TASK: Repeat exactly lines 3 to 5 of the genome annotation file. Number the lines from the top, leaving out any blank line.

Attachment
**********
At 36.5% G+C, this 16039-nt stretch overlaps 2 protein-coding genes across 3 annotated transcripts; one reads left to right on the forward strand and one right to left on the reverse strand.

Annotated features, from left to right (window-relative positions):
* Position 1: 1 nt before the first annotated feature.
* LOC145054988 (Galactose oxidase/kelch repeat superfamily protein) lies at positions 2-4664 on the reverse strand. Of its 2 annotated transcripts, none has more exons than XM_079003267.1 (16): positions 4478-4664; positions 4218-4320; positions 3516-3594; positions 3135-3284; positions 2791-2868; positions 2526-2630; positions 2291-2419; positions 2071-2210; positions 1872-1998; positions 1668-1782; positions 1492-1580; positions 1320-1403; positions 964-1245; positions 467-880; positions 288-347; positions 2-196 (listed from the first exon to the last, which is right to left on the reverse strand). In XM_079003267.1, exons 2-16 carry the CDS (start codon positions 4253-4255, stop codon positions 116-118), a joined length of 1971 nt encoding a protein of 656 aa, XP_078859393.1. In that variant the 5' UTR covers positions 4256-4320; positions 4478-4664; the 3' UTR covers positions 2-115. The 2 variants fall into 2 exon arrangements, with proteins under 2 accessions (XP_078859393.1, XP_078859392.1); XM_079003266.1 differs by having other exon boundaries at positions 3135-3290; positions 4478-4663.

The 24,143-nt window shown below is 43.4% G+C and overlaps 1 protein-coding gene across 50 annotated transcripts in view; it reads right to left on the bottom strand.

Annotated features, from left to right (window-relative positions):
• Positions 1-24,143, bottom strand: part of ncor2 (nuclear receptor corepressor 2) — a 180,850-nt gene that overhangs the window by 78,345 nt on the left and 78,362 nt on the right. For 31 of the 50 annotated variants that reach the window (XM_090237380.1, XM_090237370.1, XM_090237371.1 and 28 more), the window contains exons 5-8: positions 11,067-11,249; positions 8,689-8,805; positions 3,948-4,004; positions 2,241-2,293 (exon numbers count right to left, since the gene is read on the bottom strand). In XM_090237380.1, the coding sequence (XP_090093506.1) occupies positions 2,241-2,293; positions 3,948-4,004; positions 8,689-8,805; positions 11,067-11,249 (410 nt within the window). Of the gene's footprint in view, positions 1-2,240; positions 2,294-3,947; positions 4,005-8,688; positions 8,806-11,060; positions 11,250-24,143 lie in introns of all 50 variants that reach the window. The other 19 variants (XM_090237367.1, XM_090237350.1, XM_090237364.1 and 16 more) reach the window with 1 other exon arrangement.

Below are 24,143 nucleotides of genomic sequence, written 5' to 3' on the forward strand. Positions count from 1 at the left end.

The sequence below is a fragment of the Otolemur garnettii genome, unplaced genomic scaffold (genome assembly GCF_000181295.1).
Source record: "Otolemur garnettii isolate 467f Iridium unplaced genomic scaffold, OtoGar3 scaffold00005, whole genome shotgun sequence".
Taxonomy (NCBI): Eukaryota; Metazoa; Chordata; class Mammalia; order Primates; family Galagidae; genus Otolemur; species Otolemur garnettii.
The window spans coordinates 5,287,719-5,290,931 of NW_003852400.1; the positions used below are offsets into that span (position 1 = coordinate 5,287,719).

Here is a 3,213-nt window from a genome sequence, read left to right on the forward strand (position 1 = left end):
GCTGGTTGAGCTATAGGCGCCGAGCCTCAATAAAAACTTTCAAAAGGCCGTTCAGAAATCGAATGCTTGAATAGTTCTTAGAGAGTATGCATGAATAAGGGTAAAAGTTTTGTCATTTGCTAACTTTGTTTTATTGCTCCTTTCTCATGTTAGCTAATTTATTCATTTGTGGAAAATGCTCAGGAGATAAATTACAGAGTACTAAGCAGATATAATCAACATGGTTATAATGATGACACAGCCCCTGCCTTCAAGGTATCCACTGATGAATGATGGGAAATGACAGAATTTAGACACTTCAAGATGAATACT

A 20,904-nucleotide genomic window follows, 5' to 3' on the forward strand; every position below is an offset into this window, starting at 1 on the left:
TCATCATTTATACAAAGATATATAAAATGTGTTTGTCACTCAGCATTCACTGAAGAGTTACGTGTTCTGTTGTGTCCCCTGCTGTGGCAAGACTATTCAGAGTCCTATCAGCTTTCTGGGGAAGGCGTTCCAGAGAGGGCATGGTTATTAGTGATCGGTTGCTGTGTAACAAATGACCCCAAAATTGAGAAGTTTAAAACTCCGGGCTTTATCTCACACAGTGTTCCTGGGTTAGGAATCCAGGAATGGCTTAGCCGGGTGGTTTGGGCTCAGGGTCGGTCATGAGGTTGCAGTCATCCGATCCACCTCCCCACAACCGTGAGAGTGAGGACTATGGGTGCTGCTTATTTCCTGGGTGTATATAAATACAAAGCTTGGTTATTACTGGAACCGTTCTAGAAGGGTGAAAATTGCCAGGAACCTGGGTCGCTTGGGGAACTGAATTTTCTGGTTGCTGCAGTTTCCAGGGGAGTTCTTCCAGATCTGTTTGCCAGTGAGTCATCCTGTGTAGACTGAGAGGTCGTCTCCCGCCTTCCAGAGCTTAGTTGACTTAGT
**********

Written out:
* Position 1: 1 nt before the first annotated feature.
* LOC145054988 (Galactose oxidase/kelch repeat superfamily protein) lies at positions 2-4664 on the reverse strand. Of its 2 annotated transcripts, none has more exons than XM_079003267.1 (16): positions 4478-4664; positions 4218-4320; positions 3516-3594; positions 3135-3284; positions 2791-2868; positions 2526-2630; positions 2291-2419; positions 2071-2210; positions 1872-1998; positions 1668-1782; positions 1492-1580; positions 1320-1403; positions 964-1245; positions 467-880; positions 288-347; positions 2-196 (listed from the first exon to the last, which is right to left on the reverse strand). In XM_079003267.1, exons 2-16 carry the CDS (start codon positions 4253-4255, stop codon positions 116-118), a joined length of 1971 nt encoding a protein of 656 aa, XP_078859393.1. In that variant the 5' UTR covers positions 4256-4320; positions 4478-4664; the 3' UTR covers positions 2-115. The 2 variants fall into 2 exon arrangements, with proteins under 2 accessions (XP_078859393.1, XP_078859392.1); XM_079003266.1 differs by having other exon boundaries at positions 3135-3290; positions 4478-4663.

The 24,143-nt window shown below is 43.4% G+C and overlaps 1 protein-coding gene across 50 annotated transcripts in view; it reads right to left on the bottom strand.